'Peak Oil' far, far away


#3028

The Saudis tried that already and were told where to go, of the 3 players involved the Saudis are holding the weakest hand

This made me laugh, thanks


#3029

Makes you wonder why they don’t use one of the possibly hundreds of thousands of wells that they’re already pumped dry, surely the rock formation will absorb what was wrung out of it?


#3030

We already have storage tanks, they are called “WeWork Offices” :smiley:


#3031

Just on the subject of US Oil. It is mainly fracked. This requires some ‘understanding’

  1. A well is drilled or horizontally drilled. Sometimes these are parked for a while as ‘inventory’ and sometimes they go on to completion.
  2. Completion or fracking is where the drilled well is filled with liquids and sand to get the oil flowing.

Crudely (sorry :smiley: ) stage 1 costs $20 a barrel and stage 2 costs another $20 a barrel. So it costs $40 a barrel to get a US well producing.

In the US fracking (stage 2 of the 2 ) has reduced in each month since February, however…

Blockquote These days Permian wells require about two months from the moment frac operations start until they produce first oil, and require about three months before they reach peak output.

It is clear that fracking is way down in April but fracked output itself will not start to fall as fast as demand has…until August 2020 by my estimate. May and June will be carnage in the US as oil will still be produced but there is nowhere to store it at all. If we then assume that nobody will be daft enough to frack where there is no demand then:.

Blockquote If we assume that no new horizontal wells are put on production from April 2020 onwards, total LTO production will decline by 1 million barrels per day (bpd) by May, 2 million bpd by July and by 3 million bpd by October to November, with the Permian Basin accounting for more than half of nationwide base decline.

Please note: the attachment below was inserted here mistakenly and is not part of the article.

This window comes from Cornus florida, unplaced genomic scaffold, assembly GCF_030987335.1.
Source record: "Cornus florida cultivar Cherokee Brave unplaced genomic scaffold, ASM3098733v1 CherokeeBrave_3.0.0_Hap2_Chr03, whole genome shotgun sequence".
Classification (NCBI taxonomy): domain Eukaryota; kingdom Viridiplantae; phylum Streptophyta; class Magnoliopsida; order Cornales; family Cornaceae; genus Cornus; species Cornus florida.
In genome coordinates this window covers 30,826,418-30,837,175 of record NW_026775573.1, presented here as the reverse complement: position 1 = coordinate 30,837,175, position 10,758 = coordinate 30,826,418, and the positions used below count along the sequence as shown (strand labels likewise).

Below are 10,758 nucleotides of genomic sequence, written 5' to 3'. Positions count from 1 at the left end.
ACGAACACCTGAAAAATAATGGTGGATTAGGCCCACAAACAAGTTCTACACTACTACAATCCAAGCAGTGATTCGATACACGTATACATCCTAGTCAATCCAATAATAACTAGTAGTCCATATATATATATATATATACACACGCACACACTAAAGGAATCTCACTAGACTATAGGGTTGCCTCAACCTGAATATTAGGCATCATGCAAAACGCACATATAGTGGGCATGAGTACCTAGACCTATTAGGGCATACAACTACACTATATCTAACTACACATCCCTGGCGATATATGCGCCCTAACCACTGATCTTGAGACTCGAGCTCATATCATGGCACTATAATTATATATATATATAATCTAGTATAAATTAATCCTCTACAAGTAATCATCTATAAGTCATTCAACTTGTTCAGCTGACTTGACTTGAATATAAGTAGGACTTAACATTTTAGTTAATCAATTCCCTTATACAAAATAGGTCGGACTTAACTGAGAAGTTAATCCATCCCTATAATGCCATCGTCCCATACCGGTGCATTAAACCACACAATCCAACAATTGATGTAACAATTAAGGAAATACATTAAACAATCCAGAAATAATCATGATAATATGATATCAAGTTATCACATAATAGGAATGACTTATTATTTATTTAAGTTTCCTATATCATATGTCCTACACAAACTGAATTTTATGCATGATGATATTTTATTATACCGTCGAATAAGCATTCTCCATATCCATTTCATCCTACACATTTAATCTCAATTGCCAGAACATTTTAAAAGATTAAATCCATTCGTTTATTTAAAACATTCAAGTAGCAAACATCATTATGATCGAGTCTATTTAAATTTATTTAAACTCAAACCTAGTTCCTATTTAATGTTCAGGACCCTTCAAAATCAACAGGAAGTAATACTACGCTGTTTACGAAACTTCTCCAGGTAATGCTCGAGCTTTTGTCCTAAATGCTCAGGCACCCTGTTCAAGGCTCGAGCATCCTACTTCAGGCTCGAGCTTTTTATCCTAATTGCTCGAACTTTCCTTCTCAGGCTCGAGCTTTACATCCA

Combine this lack of fracking with lack of demand and some shut ins you get to around 8m barrels a day by end 2020 which is the number I posited. That if Trump tariffs imports as I expect he will and sets a floor of around $40 a barrel on oil within the NAFTA area for a period. The US was just tipping 12m barrels a day when the virus hit.

If Trump does not tariff then there will be a very disorderly collapse in the US Oil belt with stupendous losses and writedowns as oil will remain at prices well below the cost of production for the rest of 2020.

If Trump does tariff the hope in DC is that the world price will rise to the same $40 a barrel some time in 2021 rendering tariffs moot. As Trump has an election coming up I am pretty sure he will tariff, 90% sure in fact. The Saudis are engaged in dumping 101 here and the US is allowed to tariff against dumpers.

But I think that 4m barrels of production a day will be gone by this time next year in the US and it will not come back either. Combined with bankruptcies elsewhere this will reduce global demand to 90m barrels a day along with global production.


#3032

Looks like a rerun of the supply collapse in the mid 1970s - caused mainly by a switch out of oil for electricity generation. Plus of course the killing off of many of the worst Gas guzzlers on the roads and the 55 mph speed limits that probably almost doubled the mpg for many of the mobile bricks there were on the roads back then.


#3033

Yep. The OPEC+ plan last week was to temporarily remove 10m barrels a day but actual demand has cratered by 30m barrels a day (100m to 70m) and I simply do not see it recovering to 90m barrels a day any time in the next year. OPEC+ has to get production below 80m barrels a day to try to stabilise prices by the autumn.

Some of the reductions will be organic but a lot of producers like Russia are afraid they cannot restart wells again if they do shut them in for a few months.


#3034

One big problem for the US (and OPEC) is a ‘wrong kind of oil’ problem.

While the US was self sufficient (NET) in oil it had 2 structural problems.